Told you should focus on your studies rather than earning an extra buck? Here’s why you’re smart to do both at once.
If you’re trying to juggle school AND a job, you’ll probably hear this question, whether you’re working for a corporation or looking to of your own.
No one’s prohibiting you from snarling the rhetorical question, “Did I ask your opinion?” After all, it’s your life, money and energy. But if you have the grace and patience, turn the question around and ask: Is college a good idea for my career?
Well, is college a good idea for my career?
The short answer is yes, particularly for entrepreneurs. , or those born in the 1980s and ’90s, are said to be trained from birth by history and economic circumstances to eschew certain aspects of the fabled American Dream, particularly when it comes to employment by large corporations. Millennials dream up companies like Facebook and start business ventures with little more than a smartphone, a laptop and a vision.
But despite all this creative energy and acumen, higher education remains important whether you’re pursuing an or a Saturday-afternoon MBA program.
Why do I need to pay for a piece of paper to prove I can do what I’m already doing?
You might have a point if we consider this question only in the most shallow of terms. But then again, learning to delve into a subject more deeply is one of the prime examples of a skill you’re presumed to have with that college diploma in-hand. And even if you’ve labored to begin this new business and it is, in fact, still alive and breathing, that’s no guarantee that you’re prepared to handle challenging situations as they arise. And they will.
The fact that you’re successfully running a small start-up doesn’t mean it won’t tank next year. It’s happened to bigger and better companies before your little Acme was conceived. You may someday need that degree to qualify for a job with a company you work for, not your own.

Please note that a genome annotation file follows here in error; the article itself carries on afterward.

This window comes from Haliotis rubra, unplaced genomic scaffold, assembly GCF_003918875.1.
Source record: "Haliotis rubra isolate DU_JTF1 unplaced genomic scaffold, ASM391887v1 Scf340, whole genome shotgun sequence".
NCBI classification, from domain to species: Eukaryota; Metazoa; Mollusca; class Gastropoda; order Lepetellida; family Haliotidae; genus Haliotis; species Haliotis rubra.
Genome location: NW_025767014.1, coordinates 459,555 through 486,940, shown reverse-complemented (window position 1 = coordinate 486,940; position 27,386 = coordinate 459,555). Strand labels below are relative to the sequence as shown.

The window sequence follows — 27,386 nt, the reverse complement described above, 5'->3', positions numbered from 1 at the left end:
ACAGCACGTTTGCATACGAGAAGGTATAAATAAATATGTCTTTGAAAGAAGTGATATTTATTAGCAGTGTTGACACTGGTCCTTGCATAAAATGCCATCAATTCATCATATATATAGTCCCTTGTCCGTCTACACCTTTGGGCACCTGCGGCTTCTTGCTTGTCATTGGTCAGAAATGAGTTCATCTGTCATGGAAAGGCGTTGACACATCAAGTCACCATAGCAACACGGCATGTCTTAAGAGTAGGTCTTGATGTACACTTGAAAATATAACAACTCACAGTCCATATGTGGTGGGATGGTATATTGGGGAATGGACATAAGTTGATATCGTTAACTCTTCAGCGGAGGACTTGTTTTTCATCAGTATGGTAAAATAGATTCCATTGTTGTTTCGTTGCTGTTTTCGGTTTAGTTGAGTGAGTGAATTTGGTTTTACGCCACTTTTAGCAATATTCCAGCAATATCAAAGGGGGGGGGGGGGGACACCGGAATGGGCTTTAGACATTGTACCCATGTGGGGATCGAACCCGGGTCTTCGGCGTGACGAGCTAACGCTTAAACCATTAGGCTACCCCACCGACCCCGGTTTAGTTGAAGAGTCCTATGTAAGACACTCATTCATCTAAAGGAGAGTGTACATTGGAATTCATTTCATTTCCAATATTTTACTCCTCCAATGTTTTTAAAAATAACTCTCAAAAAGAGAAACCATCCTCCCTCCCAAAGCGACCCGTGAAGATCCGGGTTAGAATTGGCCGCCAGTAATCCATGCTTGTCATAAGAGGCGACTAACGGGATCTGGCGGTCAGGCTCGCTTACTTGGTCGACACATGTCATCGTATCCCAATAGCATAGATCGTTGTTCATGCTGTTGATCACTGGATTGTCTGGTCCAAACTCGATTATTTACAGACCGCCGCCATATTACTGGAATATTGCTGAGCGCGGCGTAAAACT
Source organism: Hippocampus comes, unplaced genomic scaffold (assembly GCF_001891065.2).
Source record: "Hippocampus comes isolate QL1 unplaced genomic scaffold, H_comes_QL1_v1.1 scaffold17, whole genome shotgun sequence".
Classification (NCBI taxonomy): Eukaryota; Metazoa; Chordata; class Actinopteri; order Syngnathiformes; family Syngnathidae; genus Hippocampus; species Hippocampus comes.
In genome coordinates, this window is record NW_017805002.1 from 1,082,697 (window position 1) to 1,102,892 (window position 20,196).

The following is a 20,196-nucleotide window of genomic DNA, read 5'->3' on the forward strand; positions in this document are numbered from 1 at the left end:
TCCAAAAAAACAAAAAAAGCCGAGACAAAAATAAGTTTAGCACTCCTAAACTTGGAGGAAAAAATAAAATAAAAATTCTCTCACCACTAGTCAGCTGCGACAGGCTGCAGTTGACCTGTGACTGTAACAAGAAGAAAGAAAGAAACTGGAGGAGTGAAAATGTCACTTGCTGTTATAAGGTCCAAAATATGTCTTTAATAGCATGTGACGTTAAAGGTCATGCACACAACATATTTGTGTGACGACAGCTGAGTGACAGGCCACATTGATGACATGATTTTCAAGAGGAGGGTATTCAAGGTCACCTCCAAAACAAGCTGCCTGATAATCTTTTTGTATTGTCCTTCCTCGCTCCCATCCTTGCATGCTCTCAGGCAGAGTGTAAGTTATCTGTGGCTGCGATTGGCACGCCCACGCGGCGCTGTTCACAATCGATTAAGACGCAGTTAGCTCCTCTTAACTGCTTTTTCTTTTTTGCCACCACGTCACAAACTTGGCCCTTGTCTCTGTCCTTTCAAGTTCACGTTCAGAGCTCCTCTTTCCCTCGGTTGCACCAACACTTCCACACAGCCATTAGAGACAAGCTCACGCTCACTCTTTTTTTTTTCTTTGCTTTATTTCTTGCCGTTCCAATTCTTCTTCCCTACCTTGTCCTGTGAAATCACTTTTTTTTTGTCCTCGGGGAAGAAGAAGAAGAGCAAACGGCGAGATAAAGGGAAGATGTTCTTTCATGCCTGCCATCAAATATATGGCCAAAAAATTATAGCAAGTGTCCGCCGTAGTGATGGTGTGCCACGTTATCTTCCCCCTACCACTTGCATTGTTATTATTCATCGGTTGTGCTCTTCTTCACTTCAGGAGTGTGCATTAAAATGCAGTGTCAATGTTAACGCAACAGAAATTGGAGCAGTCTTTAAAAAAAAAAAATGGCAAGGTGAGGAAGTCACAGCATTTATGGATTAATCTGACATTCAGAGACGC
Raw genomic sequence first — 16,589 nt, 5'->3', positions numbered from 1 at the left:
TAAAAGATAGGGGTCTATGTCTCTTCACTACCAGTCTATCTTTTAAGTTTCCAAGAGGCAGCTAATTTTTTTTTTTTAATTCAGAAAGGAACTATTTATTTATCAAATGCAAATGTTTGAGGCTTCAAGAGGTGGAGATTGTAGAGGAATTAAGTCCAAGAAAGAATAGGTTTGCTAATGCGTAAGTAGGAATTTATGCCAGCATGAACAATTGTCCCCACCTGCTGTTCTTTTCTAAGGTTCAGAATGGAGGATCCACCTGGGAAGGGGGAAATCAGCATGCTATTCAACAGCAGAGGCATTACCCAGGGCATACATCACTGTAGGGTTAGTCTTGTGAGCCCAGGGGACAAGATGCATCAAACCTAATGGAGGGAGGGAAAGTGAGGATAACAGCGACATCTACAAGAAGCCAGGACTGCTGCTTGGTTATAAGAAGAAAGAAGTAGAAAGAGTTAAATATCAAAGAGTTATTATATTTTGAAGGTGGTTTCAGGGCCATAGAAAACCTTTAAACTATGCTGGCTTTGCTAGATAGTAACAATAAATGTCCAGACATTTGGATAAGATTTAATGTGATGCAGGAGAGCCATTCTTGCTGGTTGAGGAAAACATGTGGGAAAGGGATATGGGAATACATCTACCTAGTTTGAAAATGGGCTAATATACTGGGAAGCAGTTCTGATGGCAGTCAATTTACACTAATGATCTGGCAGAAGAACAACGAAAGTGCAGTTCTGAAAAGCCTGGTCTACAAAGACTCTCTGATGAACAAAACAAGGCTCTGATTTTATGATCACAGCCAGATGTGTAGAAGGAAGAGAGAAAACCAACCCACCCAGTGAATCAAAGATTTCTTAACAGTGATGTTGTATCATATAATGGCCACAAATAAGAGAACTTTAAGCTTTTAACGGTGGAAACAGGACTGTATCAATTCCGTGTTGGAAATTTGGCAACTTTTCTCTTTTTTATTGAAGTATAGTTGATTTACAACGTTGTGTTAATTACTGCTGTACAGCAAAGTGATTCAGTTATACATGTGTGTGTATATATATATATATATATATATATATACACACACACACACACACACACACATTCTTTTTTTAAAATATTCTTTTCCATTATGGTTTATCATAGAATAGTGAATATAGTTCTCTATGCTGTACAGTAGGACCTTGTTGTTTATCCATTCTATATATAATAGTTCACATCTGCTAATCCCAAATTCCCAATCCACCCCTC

The perks of being a boss while still in school
The benefits of simultaneously managing two roles – entrepreneur and student – are many, once you’ve acquired time management skills and given up any delusion that you’re going to have a lot of free time while juggling these pursuits.
One major aspect of this dual life will be your ability to avoid the ramen-noodle poverty required of most college undergraduates unsupported by parental wealth. In a time when half your fellow students are graduating and moving directly into joblessness, your employment is already assured. You can instead focus on . Another added bonus: real-life business conundrums are fabulous fodder for required class projects, giving you college credit for solving a real dilemma.
How do I do this again?
First, take a deep breath and remind yourself that you’ve already been doing it – because it’s likely you already fall in that camp. If you’re considering it, remember that every year.
Second, adopt a mantra of efficiency. With the right technology, you can listen to required class texts during commutes. Take as many classes as you can online, allowing you more control over your schedule. Recognize that most of the lessons you learn during this time will probably transfer over when you’re attempting to juggle a relationship, work and a family.
Finally, the efforts required to earn your degree will come to a close. You’ll eventually acquire the required credits and graduate. In other words, this is only a temporary period of difficulty that you must get through to reap the benefits of your efforts.
Dawn Altnam lives and works in the Indianapolis area, and she enjoys following the tech and business worlds. After furthering her education, she now spends time researching her interests and blogging about her discoveries.